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HIV, Consent, and Criminal Wrongs- Mathen and Plaxton.docx

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University of Toronto Mississauga
Nicole Myers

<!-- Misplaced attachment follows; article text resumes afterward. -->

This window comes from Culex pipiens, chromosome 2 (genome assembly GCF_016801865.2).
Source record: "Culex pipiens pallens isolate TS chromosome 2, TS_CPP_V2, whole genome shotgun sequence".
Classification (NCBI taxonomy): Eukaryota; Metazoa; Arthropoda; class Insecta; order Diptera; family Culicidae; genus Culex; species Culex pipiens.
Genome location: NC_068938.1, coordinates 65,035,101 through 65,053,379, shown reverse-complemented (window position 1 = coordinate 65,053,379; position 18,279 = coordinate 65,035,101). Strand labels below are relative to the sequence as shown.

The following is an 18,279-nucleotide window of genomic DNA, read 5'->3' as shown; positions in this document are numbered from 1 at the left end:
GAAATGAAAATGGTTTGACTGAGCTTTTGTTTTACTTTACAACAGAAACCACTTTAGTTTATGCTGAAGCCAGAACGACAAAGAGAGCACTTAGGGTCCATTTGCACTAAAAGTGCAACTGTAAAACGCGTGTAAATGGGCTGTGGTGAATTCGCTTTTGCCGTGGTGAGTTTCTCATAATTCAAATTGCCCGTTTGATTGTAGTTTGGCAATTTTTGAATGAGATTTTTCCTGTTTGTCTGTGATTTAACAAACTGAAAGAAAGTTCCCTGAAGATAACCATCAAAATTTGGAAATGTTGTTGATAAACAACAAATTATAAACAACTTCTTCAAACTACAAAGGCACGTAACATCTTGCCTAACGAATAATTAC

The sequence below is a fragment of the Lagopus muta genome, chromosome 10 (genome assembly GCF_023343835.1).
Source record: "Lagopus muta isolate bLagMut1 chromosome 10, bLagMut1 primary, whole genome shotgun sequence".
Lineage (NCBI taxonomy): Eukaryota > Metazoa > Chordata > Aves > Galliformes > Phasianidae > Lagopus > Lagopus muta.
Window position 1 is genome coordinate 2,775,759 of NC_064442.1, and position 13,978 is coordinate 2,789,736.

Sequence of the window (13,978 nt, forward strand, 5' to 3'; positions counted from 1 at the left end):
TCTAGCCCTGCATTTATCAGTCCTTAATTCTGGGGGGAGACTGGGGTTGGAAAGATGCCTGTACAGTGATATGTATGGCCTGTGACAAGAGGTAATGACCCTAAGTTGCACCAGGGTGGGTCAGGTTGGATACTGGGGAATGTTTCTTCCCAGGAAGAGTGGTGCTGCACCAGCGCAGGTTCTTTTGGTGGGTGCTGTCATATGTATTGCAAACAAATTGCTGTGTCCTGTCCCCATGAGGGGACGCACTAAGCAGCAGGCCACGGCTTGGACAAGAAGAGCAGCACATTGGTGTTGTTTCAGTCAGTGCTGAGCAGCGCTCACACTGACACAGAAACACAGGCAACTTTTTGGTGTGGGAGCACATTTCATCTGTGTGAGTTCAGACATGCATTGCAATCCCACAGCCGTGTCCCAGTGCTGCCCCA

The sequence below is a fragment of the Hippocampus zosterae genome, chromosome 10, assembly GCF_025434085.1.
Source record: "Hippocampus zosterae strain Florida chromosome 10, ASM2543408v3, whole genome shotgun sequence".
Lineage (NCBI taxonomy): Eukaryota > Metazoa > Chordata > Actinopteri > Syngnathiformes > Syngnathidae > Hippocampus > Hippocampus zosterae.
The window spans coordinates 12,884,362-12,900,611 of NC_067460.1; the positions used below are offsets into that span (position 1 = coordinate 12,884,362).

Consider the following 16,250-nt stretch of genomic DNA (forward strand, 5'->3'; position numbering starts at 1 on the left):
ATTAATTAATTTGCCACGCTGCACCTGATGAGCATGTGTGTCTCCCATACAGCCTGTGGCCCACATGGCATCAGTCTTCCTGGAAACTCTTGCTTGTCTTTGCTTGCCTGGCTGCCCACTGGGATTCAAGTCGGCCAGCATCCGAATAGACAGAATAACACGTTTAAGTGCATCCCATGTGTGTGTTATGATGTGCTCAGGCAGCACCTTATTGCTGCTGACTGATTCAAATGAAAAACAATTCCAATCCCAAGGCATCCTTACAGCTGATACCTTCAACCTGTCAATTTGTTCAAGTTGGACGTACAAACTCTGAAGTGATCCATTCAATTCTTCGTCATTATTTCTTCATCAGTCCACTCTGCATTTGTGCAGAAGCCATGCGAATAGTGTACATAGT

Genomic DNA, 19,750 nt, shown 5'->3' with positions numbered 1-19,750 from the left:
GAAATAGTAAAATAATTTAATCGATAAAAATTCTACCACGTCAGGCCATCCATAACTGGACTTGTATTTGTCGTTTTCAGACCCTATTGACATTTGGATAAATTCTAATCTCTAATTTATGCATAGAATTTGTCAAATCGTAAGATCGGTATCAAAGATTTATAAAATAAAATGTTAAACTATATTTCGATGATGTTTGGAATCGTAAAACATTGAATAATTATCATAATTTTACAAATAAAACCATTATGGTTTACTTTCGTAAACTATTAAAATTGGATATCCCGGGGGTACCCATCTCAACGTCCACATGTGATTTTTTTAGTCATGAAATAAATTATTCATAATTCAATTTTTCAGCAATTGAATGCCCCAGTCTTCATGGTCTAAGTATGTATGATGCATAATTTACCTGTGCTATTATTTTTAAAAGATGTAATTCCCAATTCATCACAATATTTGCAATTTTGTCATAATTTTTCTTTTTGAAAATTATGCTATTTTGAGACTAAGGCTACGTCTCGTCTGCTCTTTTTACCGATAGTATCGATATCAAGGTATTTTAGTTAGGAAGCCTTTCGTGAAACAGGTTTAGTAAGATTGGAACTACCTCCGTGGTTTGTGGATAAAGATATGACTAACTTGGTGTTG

HIV, Consent, and Criminal Wrongs- Carissima Mathen and Michael Plaxton Introduction  In 1988, the SCC concluded that failure to disclose HIV positive status attracted criminal culpability though it was no unanimous on precise contours of liability  Cases were to be analyzed under rubric assault, in particular aggravated assault which required knowing “endangerment” of complainant‟s life/health  Critics argue that use of criminalization is not suited to what is a public health concern  R.v. Mabior and R.v.C. (D.) o These cases ask if Cuerrier remains the optimal framework for analyzing scope of criminal liability in cases of deliberate failure to disclose HIV-positive status  Cuerrier relied on concept of fraud and central to its analysis is “harm” o Authors suggest that court should reconsider Cuerrier case and engage more with boundaries of sexual assault Landscape of Cuerrier  1998 SCC- assault provisions under CC adequate to hold someone who fails to disclose HIV(+) status to sexual partner  Henry Cuerrier tested positive for HIV in 1992 when he was instructed to use condoms and to inform sexual partners of his status  Met two women (KM and BH); had unprotected sex with KM who repeatedly asked about STDs but HIV in particular – continued to have unprotected sex after KM found out about Cuerrier‟s status  Later had a relationship with BH and had unprotected sex several times  Both women testified if they knew of his status, they wouldn‟t have had unprotected sex with him; neither complainant tested positive for HIV by time of trial  Charged with two counts of aggravated assault  Cuerrier acquitted and this decision was upheld by Court of Appeal of BC; SCC set aside this verdict and ordered new trial  Justice Corry, Justice McLachlin and Justice Gontheir and Justice L‟Heureux Dube o All opinions take statutory provisions defining assault as non-consensual application of force  Chief question in Cuerrier was whether “fraud” in s.265(3)(c) includes use of deception concerning HIV status to induce consent to sexual relations o The words “fraud as to nature and quality of act” corresponded to old common law rule that consent to sex was vitiated if complainant gave it (a) under misrepresentations as to nature of sexual act or (b) under a deliberately induced misunderstanding going into identity  Ultimately, the entire court agreed that new approach was warranted; different views on what it should be  All justices agreed that appropriate ground of inquiry was s.265(3)(c) and focused on what constitutes “fraud”  While all opinions reference offence of sexual assault, none of them engage with specific Code provisions enacted in 1992 which for the first time said consent as an functioning and distinct concept for sexual offences, including conditions under which (a) consent to sexual activity does not obtain and (b) the accused can rely on defence of honest but mistaken belief in consent  Decision doesn‟t engage in depth the public health implications of criminalizing the non-disclosure of one‟s HIV- positive status  Criminalization of non-disclosure would discourage testing, undermine education efforts or unfairly stigmatize those who are HIV positive Post-Currier Universe  Case requires us to ask if risk posed by defendant is “significant”; Deci
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